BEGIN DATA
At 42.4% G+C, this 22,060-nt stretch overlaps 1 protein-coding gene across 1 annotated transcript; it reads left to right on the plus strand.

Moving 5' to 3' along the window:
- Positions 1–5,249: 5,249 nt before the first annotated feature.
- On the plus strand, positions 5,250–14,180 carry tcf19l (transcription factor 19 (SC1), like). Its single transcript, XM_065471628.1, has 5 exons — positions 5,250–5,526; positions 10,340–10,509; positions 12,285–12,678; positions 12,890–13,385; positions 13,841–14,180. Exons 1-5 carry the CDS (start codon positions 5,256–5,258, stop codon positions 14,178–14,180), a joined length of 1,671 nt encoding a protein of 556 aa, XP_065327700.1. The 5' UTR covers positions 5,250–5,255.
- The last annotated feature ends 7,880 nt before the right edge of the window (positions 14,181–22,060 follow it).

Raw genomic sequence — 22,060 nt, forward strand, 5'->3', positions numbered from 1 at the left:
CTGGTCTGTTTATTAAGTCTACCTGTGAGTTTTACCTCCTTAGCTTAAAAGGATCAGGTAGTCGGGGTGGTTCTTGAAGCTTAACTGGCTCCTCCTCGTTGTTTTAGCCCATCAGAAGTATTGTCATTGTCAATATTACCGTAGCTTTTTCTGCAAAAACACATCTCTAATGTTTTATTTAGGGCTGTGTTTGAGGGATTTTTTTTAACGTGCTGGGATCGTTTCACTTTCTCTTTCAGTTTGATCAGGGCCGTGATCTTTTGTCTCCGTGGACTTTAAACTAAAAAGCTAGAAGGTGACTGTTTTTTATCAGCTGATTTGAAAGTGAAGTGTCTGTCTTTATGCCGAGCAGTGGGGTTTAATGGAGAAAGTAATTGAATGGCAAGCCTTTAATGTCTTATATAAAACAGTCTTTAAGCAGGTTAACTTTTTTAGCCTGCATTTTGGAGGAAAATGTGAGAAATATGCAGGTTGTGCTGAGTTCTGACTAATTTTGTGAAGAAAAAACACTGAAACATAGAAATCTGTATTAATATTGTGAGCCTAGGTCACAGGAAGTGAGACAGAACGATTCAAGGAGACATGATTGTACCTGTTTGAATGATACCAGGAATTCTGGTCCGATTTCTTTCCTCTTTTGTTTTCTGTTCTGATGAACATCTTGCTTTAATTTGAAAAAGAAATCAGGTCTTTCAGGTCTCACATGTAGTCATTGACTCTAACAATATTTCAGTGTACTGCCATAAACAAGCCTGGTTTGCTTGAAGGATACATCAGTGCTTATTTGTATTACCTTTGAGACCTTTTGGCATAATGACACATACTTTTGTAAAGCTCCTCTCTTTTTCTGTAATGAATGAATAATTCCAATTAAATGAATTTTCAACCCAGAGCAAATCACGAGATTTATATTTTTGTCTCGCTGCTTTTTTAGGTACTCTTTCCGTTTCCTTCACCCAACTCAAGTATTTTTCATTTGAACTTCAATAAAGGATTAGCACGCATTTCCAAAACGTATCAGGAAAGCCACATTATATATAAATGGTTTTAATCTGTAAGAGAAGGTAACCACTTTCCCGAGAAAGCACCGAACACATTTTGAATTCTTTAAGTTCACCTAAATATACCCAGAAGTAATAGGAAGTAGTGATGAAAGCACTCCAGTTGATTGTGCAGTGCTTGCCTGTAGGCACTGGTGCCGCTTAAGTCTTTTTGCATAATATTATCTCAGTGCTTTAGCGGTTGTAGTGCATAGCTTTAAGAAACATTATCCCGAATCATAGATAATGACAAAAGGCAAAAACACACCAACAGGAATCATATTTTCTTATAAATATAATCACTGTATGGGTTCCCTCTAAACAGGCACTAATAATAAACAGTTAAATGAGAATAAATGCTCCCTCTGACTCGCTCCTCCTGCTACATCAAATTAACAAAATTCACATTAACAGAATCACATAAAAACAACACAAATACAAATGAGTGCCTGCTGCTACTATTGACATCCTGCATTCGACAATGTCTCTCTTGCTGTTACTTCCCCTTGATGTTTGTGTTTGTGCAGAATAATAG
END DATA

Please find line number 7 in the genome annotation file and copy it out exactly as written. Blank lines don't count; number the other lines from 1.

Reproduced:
CTGGTCTGTTTATTAAGTCTACCTGTGAGTTTTACCTCCTTAGCTTAAAAGGATCAGGTAGTCGGGGTGGTTCTTGAAGCTTAACTGGCTCCTCCTCGTTGTTTTAGCCCATCAGAAGTATTGTCATTGTCAATATTACCGTAGCTTTTTCTGCAAAAACACATCTCTAATGTTTTATTTAGGGCTGTGTTTGAGGGATTTTTTTTAACGTGCTGGGATCGTTTCACTTTCTCTTTCAGTTTGATCAGGGCCGTGATCTTTTGTCTCCGTGGACTTTAAACTAAAAAGCTAGAAGGTGACTGTTTTTTATCAGCTGATTTGAAAGTGAAGTGTCTGTCTTTATGCCGAGCAGTGGGGTTTAATGGAGAAAGTAATTGAATGGCAAGCCTTTAATGTCTTATATAAAACAGTCTTTAAGCAGGTTAACTTTTTTAGCCTGCATTTTGGAGGAAAATGTGAGAAATATGCAGGTTGTGCTGAGTTCTGACTAATTTTGTGAAGAAAAAACACTGAAACATAGAAATCTGTATTAATATTGTGAGCCTAGGTCACAGGAAGTGAGACAGAACGATTCAAGGAGACATGATTGTACCTGTTTGAATGATACCAGGAATTCTGGTCCGATTTCTTTCCTCTTTTGTTTTCTGTTCTGATGAACATCTTGCTTTAATTTGAAAAAGAAATCAGGTCTTTCAGGTCTCACATGTAGTCATTGACTCTAACAATATTTCAGTGTACTGCCATAAACAAGCCTGGTTTGCTTGAAGGATACATCAGTGCTTATTTGTATTACCTTTGAGACCTTTTGGCATAATGACACATACTTTTGTAAAGCTCCTCTCTTTTTCTGTAATGAATGAATAATTCCAATTAAATGAATTTTCAACCCAGAGCAAATCACGAGATTTATATTTTTGTCTCGCTGCTTTTTTAGGTACTCTTTCCGTTTCCTTCACCCAACTCAAGTATTTTTCATTTGAACTTCAATAAAGGATTAGCACGCATTTCCAAAACGTATCAGGAAAGCCACATTATATATAAATGGTTTTAATCTGTAAGAGAAGGTAACCACTTTCCCGAGAAAGCACCGAACACATTTTGAATTCTTTAAGTTCACCTAAATATACCCAGAAGTAATAGGAAGTAGTGATGAAAGCACTCCAGTTGATTGTGCAGTGCTTGCCTGTAGGCACTGGTGCCGCTTAAGTCTTTTTGCATAATATTATCTCAGTGCTTTAGCGGTTGTAGTGCATAGCTTTAAGAAACATTATCCCGAATCATAGATAATGACAAAAGGCAAAAACACACCAACAGGAATCATATTTTCTTATAAATATAATCACTGTATGGGTTCCCTCTAAACAGGCACTAATAATAAACAGTTAAATGAGAATAAATGCTCCCTCTGACTCGCTCCTCCTGCTACATCAAATTAACAAAATTCACATTAACAGAATCACATAAAAACAACACAAATACAAATGAGTGCCTGCTGCTACTATTGACATCCTGCATTCGACAATGTCTCTCTTGCTGTTACTTCCCCTTGATGTTTGTGTTTGTGCAGAATAATAG